WITHIN a 60-mile radius of my office here in central California, there are 1,000 dairies — each having an average of 2,000 cows. They generate over four million tons of manure annually, so we are pretty much in the manure business whether we want to be or not. Somebody has to manage this material and help the farmers utilize it properly, fulfilling its potential monetary value. That’s what we ...


    By BioCycle Magazine

  • Ontario Horticulture Research Priority Report 2016

    Sector Consultation The Ontario Fruit and Vegetable Growers Association partnered with Vineland to host a research strategy workshop in November 2014 with the goal of defining the top five research priorities for each crop group. Grower organizations were invited to nominate two representatives to participate on their behalf and a number of researchers from relevant fields were invited to ...

  • Evaluating Microbiology of Compost

    The fact that not all compost is created equal has both producers and growers looking for ways to successfully evaluate compost quality. Traditional compost analysis has focused on NPK and micronutrient concentrations in an effort to mirror fertilizer analysis. Compost, however, is much more complex than fertilizer and its most significant value to the grower may be far more than its mineral ...


    By BioCycle Magazine

  • How green was my Vertical Farm?

    By 2050, 80% of the earth’s population will live in cities and 3 billion more people will need to be fed. The simple fact is we are running out of available land to grow enough food to feed them. If we can’t grow our cities outward to find more arable land, the only solution is to grow them upwards. This may change the way we design cities forever.The problem is real and immediate. Even by most ...


    By GLOBE Foundation

  • Composting Hits Home Runs Across Canada

    Untitled Document ...


    By BioCycle Magazine

  • Family farms can be competitive by focusing on conservation and stewardship

    While the U.S. Department of Agriculture (USDA) reports a 40 percent decline in U.S. cropland soil erosion rates from 1982 to 2007, recent trends appear to challenge this progress. Record prices for corn and soybeans have diverted acres out of conservation programs and encouraged intensive production on a wide scale. Tree lines are cleared and wet areas drained, turning 120-acre farms into ...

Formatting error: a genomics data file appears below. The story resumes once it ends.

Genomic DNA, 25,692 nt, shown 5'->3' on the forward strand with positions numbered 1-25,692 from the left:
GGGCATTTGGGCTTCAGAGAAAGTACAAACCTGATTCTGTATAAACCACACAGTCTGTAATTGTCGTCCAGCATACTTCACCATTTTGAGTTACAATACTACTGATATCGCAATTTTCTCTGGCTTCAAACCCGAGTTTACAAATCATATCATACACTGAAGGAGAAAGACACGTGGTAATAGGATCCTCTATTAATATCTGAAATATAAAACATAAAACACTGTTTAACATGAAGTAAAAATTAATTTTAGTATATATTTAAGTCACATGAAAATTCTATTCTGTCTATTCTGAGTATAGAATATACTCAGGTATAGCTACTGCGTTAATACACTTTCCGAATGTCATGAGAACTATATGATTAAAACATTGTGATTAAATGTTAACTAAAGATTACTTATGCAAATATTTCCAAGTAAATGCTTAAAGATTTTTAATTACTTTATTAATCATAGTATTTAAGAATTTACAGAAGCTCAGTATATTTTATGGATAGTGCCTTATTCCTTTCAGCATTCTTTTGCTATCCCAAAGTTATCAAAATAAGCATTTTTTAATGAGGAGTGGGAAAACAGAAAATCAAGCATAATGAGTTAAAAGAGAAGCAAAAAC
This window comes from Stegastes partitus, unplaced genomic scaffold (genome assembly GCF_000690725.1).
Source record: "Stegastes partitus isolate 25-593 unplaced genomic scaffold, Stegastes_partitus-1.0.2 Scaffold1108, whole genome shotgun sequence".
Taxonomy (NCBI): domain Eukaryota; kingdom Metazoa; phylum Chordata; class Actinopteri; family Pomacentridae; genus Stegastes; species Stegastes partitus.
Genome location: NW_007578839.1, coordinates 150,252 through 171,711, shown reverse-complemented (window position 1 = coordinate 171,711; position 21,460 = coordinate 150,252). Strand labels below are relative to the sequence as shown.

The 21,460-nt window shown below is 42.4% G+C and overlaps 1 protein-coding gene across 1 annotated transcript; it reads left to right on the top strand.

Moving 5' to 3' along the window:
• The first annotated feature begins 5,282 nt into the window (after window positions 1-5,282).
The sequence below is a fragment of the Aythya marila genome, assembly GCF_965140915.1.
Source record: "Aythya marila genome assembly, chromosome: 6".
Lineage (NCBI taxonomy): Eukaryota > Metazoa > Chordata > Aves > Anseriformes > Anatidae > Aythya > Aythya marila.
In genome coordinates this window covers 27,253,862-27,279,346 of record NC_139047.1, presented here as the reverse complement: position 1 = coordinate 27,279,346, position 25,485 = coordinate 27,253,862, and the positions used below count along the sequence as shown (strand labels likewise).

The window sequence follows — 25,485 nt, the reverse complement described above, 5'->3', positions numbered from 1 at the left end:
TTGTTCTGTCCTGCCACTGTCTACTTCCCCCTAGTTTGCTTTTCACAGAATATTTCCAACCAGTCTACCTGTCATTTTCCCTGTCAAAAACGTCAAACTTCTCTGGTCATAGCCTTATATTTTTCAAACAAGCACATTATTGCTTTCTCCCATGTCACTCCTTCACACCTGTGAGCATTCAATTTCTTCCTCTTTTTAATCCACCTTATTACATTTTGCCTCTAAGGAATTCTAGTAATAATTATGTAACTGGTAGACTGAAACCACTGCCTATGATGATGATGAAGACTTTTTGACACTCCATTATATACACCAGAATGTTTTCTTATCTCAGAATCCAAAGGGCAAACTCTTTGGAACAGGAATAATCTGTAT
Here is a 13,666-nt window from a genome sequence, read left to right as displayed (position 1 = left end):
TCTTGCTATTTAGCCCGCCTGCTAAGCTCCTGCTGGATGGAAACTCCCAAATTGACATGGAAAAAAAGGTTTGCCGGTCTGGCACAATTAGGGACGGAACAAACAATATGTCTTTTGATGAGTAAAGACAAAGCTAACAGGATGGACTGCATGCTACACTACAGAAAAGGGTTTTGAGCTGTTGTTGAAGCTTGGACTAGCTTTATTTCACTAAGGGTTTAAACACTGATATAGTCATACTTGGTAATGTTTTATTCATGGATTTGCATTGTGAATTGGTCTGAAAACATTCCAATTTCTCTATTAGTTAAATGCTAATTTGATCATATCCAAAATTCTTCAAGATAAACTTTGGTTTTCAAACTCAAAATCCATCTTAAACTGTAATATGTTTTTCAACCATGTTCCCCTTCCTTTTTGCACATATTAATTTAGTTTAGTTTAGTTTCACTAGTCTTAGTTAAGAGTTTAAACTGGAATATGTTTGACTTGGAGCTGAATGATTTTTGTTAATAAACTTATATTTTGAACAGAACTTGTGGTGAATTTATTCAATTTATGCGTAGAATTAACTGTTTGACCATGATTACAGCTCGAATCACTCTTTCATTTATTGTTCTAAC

By National Farmers Union

  • Leveling the Playing Field for Legal Timber in Brazil

    Brazil is one of the most biologically diverse countries in the world. What is less known is that the country is the fourth largest industrial ...

  • REDD+ progress is possible — just look at Indonesia

    In the global drive to cut greenhouse gas (GHG) emissions, REDD+ transactions have become prominent. REDD+ stands for Reducing Emissions from Deforestation and Degradation plus safeguards, such as transparent governance and respect for indigenous peoples’ rights and knowledge. REDD+ transactions agree ways for governments, communities and ...


    By SciDev.Net

  • Emissions from Crops - POST Note

    Agriculture contributes 9% of the UK’s greenhouse-gas (GHG) emissions burden and 10-12% globally. Although there is a long-term declining trend from UK agriculture, the sector may account for a larger share of overall emissions in the future as other sectors reduce emissions. This POSTnote focuses on reducing GHG emissions from growing and storing arable and horticultural crops. ...


    By UK Parliament

  • Understanding Compost Tea

     Understanding Compost Tea COMPOST TEA describes many different preparations made using compost as a starting material and producing a liquid extract or in some cases a “liquid version” of the original compost. There are many home-designed pieces of equipment and some commercially available equipment made to produce compost tea. New ideas abound on how to fabricate the better tea-maker and ...


    By BioCycle Magazine

  • Commercial Experiences :Time for (compost) Tea in the Northwest

     Understanding Compost Tea COMPOST TEA describes many different preparations made using compost as a starting material and producing a liquid extract or in some cases a “liquid version” of the original compost. There are many home-designed pieces of equipment and some commercially available equipment made to produce compost tea. New ideas abound on how to fabricate the better tea-maker and ...


    By BioCycle Magazine